Antiseptic

Christine Miller's picture

Christine Miller, DPM, PhD

September is designated as Sepsis Awareness Month, and it offers us time to reflect on the critical medical developments that have brought us to the current era of infectious disease treatment. The first movement toward infection control was with the introduction of antiseptics in the 19th century. To today’s clinicians, it may seem unfathomable that hand washing was once viewed as preposterous, but the progression of medicine can be convoluted. This convolution can be observed when discussing the beginning of the Antiseptic Era.

WoundSource Editors's picture

By the WoundSource Editors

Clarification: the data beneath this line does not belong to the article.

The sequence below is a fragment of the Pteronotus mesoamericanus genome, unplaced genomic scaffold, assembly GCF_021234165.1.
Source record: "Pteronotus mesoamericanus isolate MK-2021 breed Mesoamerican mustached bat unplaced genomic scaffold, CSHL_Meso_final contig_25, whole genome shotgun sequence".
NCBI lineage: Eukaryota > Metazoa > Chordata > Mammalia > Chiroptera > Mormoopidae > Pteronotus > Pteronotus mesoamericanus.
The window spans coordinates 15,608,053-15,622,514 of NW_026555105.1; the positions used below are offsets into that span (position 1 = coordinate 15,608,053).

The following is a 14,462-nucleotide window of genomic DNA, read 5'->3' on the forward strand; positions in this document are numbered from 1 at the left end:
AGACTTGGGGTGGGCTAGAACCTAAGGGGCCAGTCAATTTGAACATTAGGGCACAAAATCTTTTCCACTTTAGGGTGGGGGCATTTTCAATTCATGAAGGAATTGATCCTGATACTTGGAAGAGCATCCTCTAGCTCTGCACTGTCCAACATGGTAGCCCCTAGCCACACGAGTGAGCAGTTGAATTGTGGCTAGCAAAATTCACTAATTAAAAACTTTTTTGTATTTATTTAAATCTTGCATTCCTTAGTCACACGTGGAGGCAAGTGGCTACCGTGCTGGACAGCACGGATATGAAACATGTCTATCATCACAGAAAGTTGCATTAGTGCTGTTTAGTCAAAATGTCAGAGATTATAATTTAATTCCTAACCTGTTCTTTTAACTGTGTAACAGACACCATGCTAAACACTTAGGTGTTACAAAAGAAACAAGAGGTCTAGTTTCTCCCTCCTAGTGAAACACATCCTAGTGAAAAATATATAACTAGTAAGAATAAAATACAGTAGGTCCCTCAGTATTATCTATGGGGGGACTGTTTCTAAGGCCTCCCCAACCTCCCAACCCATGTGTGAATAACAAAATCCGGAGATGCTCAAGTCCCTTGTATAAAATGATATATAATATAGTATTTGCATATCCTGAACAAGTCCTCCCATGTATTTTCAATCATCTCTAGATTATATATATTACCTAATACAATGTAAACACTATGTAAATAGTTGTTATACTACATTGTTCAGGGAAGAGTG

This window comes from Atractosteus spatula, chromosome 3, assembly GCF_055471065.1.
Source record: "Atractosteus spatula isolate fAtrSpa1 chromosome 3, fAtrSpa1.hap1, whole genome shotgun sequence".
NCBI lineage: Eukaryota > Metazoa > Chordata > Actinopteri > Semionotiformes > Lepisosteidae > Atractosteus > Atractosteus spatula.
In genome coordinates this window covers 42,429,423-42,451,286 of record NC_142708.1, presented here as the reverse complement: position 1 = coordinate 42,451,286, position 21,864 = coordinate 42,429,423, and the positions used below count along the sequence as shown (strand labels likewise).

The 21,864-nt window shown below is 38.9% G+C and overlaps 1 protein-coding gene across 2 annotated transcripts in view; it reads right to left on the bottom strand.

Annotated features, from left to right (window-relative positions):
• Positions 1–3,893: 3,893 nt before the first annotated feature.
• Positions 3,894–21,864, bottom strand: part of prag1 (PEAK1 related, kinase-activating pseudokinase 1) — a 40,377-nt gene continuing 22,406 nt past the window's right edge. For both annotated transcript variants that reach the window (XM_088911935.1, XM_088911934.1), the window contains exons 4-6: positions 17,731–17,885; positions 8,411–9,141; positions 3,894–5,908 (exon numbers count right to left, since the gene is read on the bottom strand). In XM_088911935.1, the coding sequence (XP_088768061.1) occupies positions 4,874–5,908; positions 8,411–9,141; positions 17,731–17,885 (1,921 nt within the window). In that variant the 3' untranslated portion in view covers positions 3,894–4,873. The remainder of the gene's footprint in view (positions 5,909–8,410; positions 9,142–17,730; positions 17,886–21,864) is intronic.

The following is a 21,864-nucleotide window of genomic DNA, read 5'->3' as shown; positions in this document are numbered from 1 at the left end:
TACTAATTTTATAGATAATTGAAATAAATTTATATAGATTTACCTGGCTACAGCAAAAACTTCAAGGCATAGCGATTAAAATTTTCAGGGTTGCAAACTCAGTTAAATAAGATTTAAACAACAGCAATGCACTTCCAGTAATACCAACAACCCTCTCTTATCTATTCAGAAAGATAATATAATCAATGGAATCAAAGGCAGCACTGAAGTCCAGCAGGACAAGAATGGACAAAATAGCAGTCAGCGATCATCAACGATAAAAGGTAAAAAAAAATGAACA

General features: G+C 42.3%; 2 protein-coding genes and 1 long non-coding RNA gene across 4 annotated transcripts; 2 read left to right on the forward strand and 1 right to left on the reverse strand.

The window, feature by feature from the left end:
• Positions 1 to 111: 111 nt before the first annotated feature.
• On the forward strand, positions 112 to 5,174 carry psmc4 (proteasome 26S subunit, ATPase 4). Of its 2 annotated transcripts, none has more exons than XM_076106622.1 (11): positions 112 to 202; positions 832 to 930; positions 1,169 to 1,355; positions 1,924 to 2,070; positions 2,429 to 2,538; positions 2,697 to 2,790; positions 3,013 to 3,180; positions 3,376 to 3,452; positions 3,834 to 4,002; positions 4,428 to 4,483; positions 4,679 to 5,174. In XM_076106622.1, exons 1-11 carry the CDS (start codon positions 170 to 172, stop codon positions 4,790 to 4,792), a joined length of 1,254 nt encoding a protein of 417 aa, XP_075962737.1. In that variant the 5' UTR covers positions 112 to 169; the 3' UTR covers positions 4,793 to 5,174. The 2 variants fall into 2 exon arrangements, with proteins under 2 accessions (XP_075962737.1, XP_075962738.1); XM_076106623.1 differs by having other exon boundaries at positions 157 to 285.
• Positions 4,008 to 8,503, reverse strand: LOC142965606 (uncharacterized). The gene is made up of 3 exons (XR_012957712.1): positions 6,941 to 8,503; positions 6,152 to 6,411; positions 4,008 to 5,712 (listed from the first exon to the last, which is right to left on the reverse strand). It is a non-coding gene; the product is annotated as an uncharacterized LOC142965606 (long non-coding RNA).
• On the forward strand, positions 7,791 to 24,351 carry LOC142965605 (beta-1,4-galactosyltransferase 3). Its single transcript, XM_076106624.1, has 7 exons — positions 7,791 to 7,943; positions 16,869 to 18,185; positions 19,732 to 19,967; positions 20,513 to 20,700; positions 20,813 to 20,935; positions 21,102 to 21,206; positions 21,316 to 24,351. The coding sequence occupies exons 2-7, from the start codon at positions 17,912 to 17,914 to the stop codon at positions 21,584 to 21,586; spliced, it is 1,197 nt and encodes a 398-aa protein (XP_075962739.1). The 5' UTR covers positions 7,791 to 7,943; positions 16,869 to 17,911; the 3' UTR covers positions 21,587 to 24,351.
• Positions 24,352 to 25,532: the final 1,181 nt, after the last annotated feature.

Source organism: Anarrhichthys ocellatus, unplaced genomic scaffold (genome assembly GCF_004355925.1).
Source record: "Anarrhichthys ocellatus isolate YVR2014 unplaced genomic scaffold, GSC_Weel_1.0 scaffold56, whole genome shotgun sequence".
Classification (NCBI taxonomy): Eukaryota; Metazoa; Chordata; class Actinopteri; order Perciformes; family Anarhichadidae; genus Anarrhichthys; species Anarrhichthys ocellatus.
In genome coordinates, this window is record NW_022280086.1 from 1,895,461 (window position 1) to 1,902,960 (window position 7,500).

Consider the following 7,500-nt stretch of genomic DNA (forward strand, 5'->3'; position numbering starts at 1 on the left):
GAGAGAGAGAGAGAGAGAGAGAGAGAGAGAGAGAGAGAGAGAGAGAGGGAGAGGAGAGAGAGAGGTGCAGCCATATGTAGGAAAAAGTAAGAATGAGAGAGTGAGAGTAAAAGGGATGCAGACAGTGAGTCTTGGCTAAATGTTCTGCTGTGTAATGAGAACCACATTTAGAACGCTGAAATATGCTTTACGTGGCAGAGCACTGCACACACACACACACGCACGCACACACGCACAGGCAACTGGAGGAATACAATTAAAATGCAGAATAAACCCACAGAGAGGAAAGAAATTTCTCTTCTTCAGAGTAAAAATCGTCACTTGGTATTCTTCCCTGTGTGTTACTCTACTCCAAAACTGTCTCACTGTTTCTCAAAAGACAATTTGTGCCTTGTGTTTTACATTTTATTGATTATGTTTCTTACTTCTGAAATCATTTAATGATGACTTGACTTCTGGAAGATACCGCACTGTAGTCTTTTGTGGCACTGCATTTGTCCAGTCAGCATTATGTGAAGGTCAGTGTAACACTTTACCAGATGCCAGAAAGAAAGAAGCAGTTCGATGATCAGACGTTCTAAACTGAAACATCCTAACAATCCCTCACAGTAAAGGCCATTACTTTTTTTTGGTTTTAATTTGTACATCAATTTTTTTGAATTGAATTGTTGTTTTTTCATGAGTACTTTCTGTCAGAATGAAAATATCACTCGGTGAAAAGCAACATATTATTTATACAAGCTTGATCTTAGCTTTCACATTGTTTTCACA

The process of wound healing ideally progresses from inflammation to epithelialization and, finally, remodeling. If at any point bacterial (or fungal) colonization becomes prominent, the process of wound healing is disrupted. The creation of biofilm is a microbial defense mechanism that stalls the trajectory of healthy wound healing and can contribute to the development of a chronic wound. It is estimated that 90% of chronic wounds and 6% of acute wounds contain biofilms generated by microbes. Epidemiologically, chronic wounds impact 2% of the entire US population. Because of this large impact, knowledge of proper wound healing and use of clinical tools to assist the wound healing process are essential.